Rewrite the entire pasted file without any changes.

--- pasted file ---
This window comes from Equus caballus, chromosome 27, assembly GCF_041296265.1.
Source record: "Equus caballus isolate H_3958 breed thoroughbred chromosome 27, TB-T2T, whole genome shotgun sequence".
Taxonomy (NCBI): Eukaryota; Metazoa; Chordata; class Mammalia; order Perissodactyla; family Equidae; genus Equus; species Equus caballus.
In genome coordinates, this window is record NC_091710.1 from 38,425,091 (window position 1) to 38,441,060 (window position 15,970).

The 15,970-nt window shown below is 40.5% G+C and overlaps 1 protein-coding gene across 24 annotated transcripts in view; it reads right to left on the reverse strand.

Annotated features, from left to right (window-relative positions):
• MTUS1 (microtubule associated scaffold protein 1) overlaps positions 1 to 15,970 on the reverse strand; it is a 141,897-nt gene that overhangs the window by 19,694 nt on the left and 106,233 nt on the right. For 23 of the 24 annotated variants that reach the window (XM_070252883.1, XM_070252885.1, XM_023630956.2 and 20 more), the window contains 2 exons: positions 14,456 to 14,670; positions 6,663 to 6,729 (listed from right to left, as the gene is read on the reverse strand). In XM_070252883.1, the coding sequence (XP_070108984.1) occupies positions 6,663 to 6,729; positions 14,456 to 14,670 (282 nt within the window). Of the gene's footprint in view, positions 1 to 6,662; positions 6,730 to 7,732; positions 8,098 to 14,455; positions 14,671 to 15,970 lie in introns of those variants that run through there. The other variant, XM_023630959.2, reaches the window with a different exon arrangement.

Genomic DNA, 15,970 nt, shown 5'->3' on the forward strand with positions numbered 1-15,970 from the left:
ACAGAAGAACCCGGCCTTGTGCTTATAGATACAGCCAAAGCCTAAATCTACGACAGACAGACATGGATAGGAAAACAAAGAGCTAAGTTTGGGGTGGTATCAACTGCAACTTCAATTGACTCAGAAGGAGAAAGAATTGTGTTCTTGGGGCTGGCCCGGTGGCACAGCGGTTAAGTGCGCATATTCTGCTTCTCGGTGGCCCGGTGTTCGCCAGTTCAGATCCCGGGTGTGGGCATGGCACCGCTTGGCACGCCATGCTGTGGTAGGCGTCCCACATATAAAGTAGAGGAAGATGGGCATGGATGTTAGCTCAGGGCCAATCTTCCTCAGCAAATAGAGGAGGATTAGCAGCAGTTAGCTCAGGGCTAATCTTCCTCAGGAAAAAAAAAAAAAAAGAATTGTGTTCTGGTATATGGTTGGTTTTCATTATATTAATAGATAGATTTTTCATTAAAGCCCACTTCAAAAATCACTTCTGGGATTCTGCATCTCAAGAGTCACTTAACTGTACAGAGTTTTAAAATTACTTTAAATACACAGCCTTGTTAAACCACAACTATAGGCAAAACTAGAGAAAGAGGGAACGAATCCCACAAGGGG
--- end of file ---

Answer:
This window comes from Equus caballus, chromosome 27, assembly GCF_041296265.1.
Source record: "Equus caballus isolate H_3958 breed thoroughbred chromosome 27, TB-T2T, whole genome shotgun sequence".
Taxonomy (NCBI): Eukaryota; Metazoa; Chordata; class Mammalia; order Perissodactyla; family Equidae; genus Equus; species Equus caballus.
In genome coordinates, this window is record NC_091710.1 from 38,425,091 (window position 1) to 38,441,060 (window position 15,970).

The 15,970-nt window shown below is 40.5% G+C and overlaps 1 protein-coding gene across 24 annotated transcripts in view; it reads right to left on the reverse strand.

Annotated features, from left to right (window-relative positions):
• MTUS1 (microtubule associated scaffold protein 1) overlaps positions 1 to 15,970 on the reverse strand; it is a 141,897-nt gene that overhangs the window by 19,694 nt on the left and 106,233 nt on the right. For 23 of the 24 annotated variants that reach the window (XM_070252883.1, XM_070252885.1, XM_023630956.2 and 20 more), the window contains 2 exons: positions 14,456 to 14,670; positions 6,663 to 6,729 (listed from right to left, as the gene is read on the reverse strand). In XM_070252883.1, the coding sequence (XP_070108984.1) occupies positions 6,663 to 6,729; positions 14,456 to 14,670 (282 nt within the window). Of the gene's footprint in view, positions 1 to 6,662; positions 6,730 to 7,732; positions 8,098 to 14,455; positions 14,671 to 15,970 lie in introns of those variants that run through there. The other variant, XM_023630959.2, reaches the window with a different exon arrangement.

Genomic DNA, 15,970 nt, shown 5'->3' on the forward strand with positions numbered 1-15,970 from the left:
ACAGAAGAACCCGGCCTTGTGCTTATAGATACAGCCAAAGCCTAAATCTACGACAGACAGACATGGATAGGAAAACAAAGAGCTAAGTTTGGGGTGGTATCAACTGCAACTTCAATTGACTCAGAAGGAGAAAGAATTGTGTTCTTGGGGCTGGCCCGGTGGCACAGCGGTTAAGTGCGCATATTCTGCTTCTCGGTGGCCCGGTGTTCGCCAGTTCAGATCCCGGGTGTGGGCATGGCACCGCTTGGCACGCCATGCTGTGGTAGGCGTCCCACATATAAAGTAGAGGAAGATGGGCATGGATGTTAGCTCAGGGCCAATCTTCCTCAGCAAATAGAGGAGGATTAGCAGCAGTTAGCTCAGGGCTAATCTTCCTCAGGAAAAAAAAAAAAAAAGAATTGTGTTCTGGTATATGGTTGGTTTTCATTATATTAATAGATAGATTTTTCATTAAAGCCCACTTCAAAAATCACTTCTGGGATTCTGCATCTCAAGAGTCACTTAACTGTACAGAGTTTTAAAATTACTTTAAATACACAGCCTTGTTAAACCACAACTATAGGCAAAACTAGAGAAAGAGGGAACGAATCCCACAAGGGG